How Do I Report Sexual Harassment If I Am Unable to Go to Upper Management in California?

Workplace sexual harassment in California continues to be an unfortunate problem. In fact, more than 5,000 individuals file workplace sexual harassment claims throughout the state every year. In many cases, sexual harassment victims are unsure of what they should do and the legal steps they should take. Victims may also feel isolated and alone. 

In California, employers have an affirmative duty to provide a work environment that is both safe and free from sexual harassment and other types of harassing behavior. If you believe you are the victim of workplace sexual harassment, you should have a skilled attorney representing you right away. Your lawyer can help you take appropriate legal action against your employer or other individual or entity, depending upon your circumstances, and help you obtain the result you deserve in your case. 

What Is Sexual Harassment?

Sexual harassment is an umbrella term that encompasses many different types of behavior. Obvious types of sexual harassment include unwanted sexual touching and rape. However, another person’s conduct need not actually rise to that level to constitute sexual harassment.  

California recognizes two separate types of sexual harassment in the workplace:

  • Quid pro quo harassment 
  • Hostile work environment harassment

In both situations, for the other person’s behavior to reach the level of harassment, the behavior must be unwelcome. However, if the employee is “okay” with a coworker inappropriately touching them or making remarks that are sexually suggestive, then the behavior does not amount to sexual harassment. 

Quid pro quo sexual harassment is a promise or threat to provide (or withhold) an employment benefit from a victim in exchange for the victim undertaking some action for the harasser’s benefit. In some cases, the individual who does the harassing might demand favors of a sexual nature – but not necessarily sexual intercourse – to avoid some “punishment” in the workplace or to gain some benefit. For example, the harasser might agree to provide the victim with better work conditions, a promotion, or another incentive, in the event they perform the requested sexual favors. 

Hostile work environment harassment is the more common type of sexual harassment that occurs in the workplace. This type of harassment arises from unwelcome behavior based on a worker’s sex that is pervasive or severe in some way. For the behavior in question to be “unwelcome,” the worker must not want it to occur. For harassment to be “based upon a worker’s sex,” it can relate to sexual comments based upon a person’s experience or involve physical touching. Finally, for the harassment to be “pervasive or severe,” it must normally be more than trivial or sporadic.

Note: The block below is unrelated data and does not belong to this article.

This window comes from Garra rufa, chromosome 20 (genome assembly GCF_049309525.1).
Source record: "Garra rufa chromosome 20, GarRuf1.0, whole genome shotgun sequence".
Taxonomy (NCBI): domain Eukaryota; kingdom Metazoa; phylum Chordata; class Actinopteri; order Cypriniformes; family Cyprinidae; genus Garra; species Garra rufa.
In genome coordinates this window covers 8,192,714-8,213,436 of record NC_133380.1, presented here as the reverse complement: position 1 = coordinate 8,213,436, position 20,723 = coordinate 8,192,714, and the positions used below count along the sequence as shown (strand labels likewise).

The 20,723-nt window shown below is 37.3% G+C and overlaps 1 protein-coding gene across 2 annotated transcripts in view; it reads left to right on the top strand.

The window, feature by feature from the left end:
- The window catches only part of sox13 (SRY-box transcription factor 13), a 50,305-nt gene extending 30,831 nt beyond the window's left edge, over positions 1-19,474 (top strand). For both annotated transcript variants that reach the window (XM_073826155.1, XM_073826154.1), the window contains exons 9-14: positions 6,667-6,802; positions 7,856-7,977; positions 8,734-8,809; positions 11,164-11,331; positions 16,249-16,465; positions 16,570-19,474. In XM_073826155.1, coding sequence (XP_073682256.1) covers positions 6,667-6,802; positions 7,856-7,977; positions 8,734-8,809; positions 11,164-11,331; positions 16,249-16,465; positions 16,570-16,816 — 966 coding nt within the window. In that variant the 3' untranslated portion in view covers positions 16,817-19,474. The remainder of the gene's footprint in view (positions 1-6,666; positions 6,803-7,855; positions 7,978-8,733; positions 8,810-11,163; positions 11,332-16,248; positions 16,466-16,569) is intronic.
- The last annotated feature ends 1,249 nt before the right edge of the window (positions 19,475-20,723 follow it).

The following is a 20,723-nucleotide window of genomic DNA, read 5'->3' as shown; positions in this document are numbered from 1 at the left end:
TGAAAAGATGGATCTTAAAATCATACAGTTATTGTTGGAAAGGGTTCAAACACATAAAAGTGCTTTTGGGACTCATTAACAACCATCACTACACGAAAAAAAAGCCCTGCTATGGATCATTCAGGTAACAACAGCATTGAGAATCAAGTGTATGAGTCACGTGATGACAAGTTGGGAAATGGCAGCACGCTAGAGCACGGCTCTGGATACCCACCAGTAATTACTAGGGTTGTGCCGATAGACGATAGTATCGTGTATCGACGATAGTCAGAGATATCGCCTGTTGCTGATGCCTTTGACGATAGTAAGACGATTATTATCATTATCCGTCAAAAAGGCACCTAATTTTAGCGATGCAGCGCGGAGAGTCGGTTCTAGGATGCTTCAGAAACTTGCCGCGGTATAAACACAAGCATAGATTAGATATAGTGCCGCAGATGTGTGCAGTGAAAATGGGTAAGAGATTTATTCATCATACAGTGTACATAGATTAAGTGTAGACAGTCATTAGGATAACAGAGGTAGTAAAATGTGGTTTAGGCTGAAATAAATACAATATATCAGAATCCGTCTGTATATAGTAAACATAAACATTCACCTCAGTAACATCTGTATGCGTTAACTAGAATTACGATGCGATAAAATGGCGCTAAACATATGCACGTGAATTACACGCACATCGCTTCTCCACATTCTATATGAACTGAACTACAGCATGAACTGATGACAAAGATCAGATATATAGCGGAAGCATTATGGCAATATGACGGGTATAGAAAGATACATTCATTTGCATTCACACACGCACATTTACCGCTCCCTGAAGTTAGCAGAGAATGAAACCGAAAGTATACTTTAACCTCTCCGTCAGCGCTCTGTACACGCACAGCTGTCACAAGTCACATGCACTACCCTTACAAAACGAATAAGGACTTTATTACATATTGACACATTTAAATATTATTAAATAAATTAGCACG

If Reporting the Complaint to Your Employer Fails to Resolve the Problem

The first step to confronting workplace sexual harassment is to report the complaint to your employer. For example, your employer may have a human resources contact person to whom you should report instances of harassment. However, if the harassing conduct continues, you may need to take additional action.

Employers have a duty to provide their employees with a harassment-free workplace. When they are aware of the harassment and fail to take the necessary action, they may have to compensate victims for the damages that they suffered.

Consider Filing a Complaint with the California Department of Fair Employment and Housing or the Equal Employment Opportunity Commission

An experienced workplace sexual harassment attorney in California can help you file a complaint with the California Department of Fair Employment and Housing or the Equal Employment Opportunity Commission. Your lawyer can assist you with submitting the necessary paperwork and helping you achieve your desired result. 

When it comes to taking legal action, it is not necessary to file a complaint with both agencies. When you file a complaint with one of the agencies, it will also be cross-filed with the other agency automatically.  

Filing a Complaint with the Department of Fair Employment and Housing (DFEH)

The DFEH is responsible for protecting employees in California from discrimination that is unlawful. The DFEH will review your complaint and determine if a civil rights violation might have occurred. If so, the DFEH has the authority to pursue monetary compensation on your behalf. 

Filing a Charge with the Equal Employment Opportunity Commission (EEOC)

The EEOC is responsible for enforcing anti-discrimination laws on a national level. More information about filing a complaint with the EEOC can be found on their website, located here.